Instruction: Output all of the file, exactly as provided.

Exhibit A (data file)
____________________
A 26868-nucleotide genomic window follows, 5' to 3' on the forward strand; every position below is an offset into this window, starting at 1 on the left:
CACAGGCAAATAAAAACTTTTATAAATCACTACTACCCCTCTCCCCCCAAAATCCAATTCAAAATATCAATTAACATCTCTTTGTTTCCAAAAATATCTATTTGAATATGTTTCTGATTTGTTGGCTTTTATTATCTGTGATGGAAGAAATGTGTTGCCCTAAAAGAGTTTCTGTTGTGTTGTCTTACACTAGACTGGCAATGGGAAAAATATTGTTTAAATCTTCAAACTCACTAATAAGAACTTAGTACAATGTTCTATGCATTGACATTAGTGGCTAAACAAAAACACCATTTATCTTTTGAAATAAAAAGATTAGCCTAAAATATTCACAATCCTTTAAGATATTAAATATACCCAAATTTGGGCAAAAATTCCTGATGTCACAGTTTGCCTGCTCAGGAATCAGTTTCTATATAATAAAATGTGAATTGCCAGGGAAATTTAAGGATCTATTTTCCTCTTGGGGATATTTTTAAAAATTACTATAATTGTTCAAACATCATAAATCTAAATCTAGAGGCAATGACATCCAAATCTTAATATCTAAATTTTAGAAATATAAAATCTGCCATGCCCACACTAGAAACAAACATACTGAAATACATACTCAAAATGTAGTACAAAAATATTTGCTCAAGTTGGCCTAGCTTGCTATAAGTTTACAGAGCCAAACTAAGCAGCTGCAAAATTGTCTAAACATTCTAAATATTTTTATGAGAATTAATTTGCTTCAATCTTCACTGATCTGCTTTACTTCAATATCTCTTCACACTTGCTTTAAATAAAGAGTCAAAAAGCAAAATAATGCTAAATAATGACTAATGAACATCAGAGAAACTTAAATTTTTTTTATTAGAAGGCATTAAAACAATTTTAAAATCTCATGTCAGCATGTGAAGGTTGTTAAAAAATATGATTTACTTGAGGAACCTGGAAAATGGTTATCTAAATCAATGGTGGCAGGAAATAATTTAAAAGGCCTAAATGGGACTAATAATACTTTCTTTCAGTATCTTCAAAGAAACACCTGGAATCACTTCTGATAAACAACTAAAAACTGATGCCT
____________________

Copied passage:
A 26868-nucleotide genomic window follows, 5' to 3' on the forward strand; every position below is an offset into this window, starting at 1 on the left:
CACAGGCAAATAAAAACTTTTATAAATCACTACTACCCCTCTCCCCCCAAAATCCAATTCAAAATATCAATTAACATCTCTTTGTTTCCAAAAATATCTATTTGAATATGTTTCTGATTTGTTGGCTTTTATTATCTGTGATGGAAGAAATGTGTTGCCCTAAAAGAGTTTCTGTTGTGTTGTCTTACACTAGACTGGCAATGGGAAAAATATTGTTTAAATCTTCAAACTCACTAATAAGAACTTAGTACAATGTTCTATGCATTGACATTAGTGGCTAAACAAAAACACCATTTATCTTTTGAAATAAAAAGATTAGCCTAAAATATTCACAATCCTTTAAGATATTAAATATACCCAAATTTGGGCAAAAATTCCTGATGTCACAGTTTGCCTGCTCAGGAATCAGTTTCTATATAATAAAATGTGAATTGCCAGGGAAATTTAAGGATCTATTTTCCTCTTGGGGATATTTTTAAAAATTACTATAATTGTTCAAACATCATAAATCTAAATCTAGAGGCAATGACATCCAAATCTTAATATCTAAATTTTAGAAATATAAAATCTGCCATGCCCACACTAGAAACAAACATACTGAAATACATACTCAAAATGTAGTACAAAAATATTTGCTCAAGTTGGCCTAGCTTGCTATAAGTTTACAGAGCCAAACTAAGCAGCTGCAAAATTGTCTAAACATTCTAAATATTTTTATGAGAATTAATTTGCTTCAATCTTCACTGATCTGCTTTACTTCAATATCTCTTCACACTTGCTTTAAATAAAGAGTCAAAAAGCAAAATAATGCTAAATAATGACTAATGAACATCAGAGAAACTTAAATTTTTTTTATTAGAAGGCATTAAAACAATTTTAAAATCTCATGTCAGCATGTGAAGGTTGTTAAAAAATATGATTTACTTGAGGAACCTGGAAAATGGTTATCTAAATCAATGGTGGCAGGAAATAATTTAAAAGGCCTAAATGGGACTAATAATACTTTCTTTCAGTATCTTCAAAGAAACACCTGGAATCACTTCTGATAAACAACTAAAAACTGATGCCT